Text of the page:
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Celebrating Rolls Royce: the hidden tragedy behind the emblem

Celebrating Rolls Royce: the hidden tragedy behind the emblem

On the 18th of June 1935, the trademark Rolls Royce was registered for the first time, but the company has been operational since 1904.

Founded by Charles Rolls (owner of one of the UK's first dealerships) and Henry Royce (an engineer), they built cars and jet engines that were meant to last – in fact, 65% of all Rolls Royce ever built are still on the road today. There are more than a hundred Rolls Royces available on Gumtree in South Africa, many of them vintage.  Engines are still built by hand today.

Two decades ago BMW and Volkswagen engaged in a bidding war to acquire the brand, which saw Volkswagen win part of the company while BMW won the rights to the name and the logo. The companies had to come to an agreement, which saw BMW manufacture the complete car under the RR name.

A favourite of celebrities and the royal family, the cars embody luxury and the legendary "spirit of ectasy" – the lady topping the bonnet.

However, very few people know that the legendary figure has a storied past. She was commissioned by Baron John Douglas-Scott-Montagu, who wanted a personal mascot for his 1909 Silver Ghost, and sculpted by Charles Robinson Sykes. Sykes used Montagu's secret girlfriend Eleanor Velasco Thornton as his model. She posed with her fingers on her lips as a tribute to their relationship. Montagu and Thornton met while working on an automotive publication together, while Montagu was married to Lady Cecil Kerr.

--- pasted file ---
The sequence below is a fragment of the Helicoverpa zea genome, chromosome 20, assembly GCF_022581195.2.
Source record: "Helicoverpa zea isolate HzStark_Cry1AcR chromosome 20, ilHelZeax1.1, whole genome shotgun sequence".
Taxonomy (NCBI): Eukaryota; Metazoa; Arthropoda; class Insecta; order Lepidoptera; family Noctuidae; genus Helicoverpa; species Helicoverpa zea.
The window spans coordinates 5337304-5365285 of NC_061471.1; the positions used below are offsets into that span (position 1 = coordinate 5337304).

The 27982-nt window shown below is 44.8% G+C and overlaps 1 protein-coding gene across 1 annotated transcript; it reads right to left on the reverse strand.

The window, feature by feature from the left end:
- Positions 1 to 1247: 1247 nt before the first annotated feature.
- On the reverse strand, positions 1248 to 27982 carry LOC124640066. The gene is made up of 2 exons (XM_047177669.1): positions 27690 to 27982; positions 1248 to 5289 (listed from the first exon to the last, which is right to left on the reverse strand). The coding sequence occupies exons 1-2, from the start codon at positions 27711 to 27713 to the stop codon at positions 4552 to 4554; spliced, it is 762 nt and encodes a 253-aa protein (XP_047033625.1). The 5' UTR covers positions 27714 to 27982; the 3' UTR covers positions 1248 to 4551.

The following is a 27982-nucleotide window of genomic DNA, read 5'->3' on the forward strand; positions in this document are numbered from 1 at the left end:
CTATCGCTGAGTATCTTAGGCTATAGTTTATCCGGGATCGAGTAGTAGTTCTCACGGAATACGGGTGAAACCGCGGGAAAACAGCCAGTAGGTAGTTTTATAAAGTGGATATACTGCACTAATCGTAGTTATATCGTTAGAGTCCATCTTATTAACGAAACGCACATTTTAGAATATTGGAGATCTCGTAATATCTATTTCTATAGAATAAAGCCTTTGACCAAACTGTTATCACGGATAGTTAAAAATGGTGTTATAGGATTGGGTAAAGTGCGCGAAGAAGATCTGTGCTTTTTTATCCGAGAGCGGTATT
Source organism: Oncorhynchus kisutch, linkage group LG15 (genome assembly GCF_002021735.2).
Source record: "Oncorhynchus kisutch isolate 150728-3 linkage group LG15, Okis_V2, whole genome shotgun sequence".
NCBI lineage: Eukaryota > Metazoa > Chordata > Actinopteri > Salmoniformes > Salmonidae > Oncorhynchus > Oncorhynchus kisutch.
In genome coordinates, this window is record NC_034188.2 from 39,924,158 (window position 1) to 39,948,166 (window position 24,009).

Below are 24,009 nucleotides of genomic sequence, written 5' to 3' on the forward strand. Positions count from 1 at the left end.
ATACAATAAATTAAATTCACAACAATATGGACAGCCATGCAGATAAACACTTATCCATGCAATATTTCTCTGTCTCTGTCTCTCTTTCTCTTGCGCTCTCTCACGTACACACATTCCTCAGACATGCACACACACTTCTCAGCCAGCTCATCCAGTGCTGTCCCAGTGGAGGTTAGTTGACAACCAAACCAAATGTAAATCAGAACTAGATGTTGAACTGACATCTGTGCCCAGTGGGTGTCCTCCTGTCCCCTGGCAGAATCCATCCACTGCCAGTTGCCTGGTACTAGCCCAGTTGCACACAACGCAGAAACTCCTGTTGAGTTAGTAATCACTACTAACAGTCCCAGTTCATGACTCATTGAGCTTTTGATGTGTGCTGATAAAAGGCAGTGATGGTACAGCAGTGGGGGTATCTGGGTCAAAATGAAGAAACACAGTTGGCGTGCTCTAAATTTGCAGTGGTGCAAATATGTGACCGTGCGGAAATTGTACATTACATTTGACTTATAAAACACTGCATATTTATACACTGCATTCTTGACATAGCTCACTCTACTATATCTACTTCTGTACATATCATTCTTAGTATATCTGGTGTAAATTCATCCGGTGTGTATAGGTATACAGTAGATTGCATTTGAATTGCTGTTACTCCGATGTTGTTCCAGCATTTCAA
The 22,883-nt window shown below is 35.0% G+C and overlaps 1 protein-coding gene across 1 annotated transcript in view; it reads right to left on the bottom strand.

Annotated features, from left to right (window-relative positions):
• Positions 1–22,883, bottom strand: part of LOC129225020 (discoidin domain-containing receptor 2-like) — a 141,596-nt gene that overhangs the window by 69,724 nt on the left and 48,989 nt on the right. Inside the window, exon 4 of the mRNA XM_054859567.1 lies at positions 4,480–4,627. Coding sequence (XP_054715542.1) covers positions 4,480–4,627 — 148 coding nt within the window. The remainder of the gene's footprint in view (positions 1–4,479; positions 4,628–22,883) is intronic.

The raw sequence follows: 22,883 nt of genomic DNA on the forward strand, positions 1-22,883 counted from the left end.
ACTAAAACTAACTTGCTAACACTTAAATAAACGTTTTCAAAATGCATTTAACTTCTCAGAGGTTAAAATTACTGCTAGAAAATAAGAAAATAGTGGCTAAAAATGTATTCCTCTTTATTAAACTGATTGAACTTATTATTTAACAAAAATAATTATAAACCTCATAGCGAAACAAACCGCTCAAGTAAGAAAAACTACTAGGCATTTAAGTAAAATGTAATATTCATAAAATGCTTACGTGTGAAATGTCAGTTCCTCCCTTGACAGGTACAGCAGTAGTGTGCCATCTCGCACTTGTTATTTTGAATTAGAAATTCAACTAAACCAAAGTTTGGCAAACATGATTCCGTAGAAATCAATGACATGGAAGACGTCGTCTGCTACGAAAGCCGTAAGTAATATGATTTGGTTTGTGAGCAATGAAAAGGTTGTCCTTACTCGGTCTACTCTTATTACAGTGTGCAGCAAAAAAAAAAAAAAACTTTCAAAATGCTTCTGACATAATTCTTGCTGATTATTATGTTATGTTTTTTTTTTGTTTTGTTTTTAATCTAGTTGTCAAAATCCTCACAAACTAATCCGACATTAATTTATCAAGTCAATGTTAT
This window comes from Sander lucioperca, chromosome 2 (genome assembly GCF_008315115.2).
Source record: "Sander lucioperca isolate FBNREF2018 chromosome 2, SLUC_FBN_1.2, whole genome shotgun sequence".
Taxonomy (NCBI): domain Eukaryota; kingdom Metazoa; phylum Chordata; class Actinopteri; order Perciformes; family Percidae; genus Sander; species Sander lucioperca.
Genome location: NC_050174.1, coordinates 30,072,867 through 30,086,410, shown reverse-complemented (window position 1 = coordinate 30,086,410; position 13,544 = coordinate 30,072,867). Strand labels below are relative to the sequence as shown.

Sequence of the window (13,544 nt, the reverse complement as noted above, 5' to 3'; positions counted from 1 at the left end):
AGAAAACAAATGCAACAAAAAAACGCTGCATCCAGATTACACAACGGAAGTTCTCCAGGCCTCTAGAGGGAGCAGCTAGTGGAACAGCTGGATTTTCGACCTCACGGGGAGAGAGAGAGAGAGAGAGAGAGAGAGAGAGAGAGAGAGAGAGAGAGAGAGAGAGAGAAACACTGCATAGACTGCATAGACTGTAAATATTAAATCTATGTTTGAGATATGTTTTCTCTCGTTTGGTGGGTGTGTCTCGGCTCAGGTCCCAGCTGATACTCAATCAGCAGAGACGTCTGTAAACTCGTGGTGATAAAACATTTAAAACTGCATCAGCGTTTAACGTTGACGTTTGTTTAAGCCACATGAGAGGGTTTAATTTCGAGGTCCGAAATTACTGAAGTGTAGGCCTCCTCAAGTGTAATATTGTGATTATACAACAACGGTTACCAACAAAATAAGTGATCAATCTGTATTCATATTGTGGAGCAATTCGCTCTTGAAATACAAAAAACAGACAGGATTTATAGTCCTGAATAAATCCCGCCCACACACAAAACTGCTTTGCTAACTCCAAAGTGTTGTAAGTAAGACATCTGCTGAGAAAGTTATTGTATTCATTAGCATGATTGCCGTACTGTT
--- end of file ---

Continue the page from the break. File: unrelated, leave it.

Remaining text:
Rolls-Royce became concerned about the number of inappropriate emblems being affixed to their cars, so asked Sykes to produce a hood ornament that harnessed the "spirit of Rolls-Royce" and the contemporary version was born – Thornton was the model once again, but this time posed with her arms outstretched, enjoying the speed of the ride.

Tragically, Thornton and Montagu were involved in a shipwreck when their boat was torpedoed south of Greece in 1915 – Montagu managed to get onto a life raft and survived, but Thornton passed away.

Of course, her spirit lives on as BMW has rolled out numerous new offerings to its product line, including the convertible Phantom sedan, the four-door Ghost sedan, the Wraith, the Dawn convertible and the Cullinan SUV. In fact, she is so popular that in 2004 Rolls Royce introduced an anti-theft feature that retracts the hood ornament when it is touched.

Original Spirit of Ecstasy ornaments can sell for up to R3-million online.

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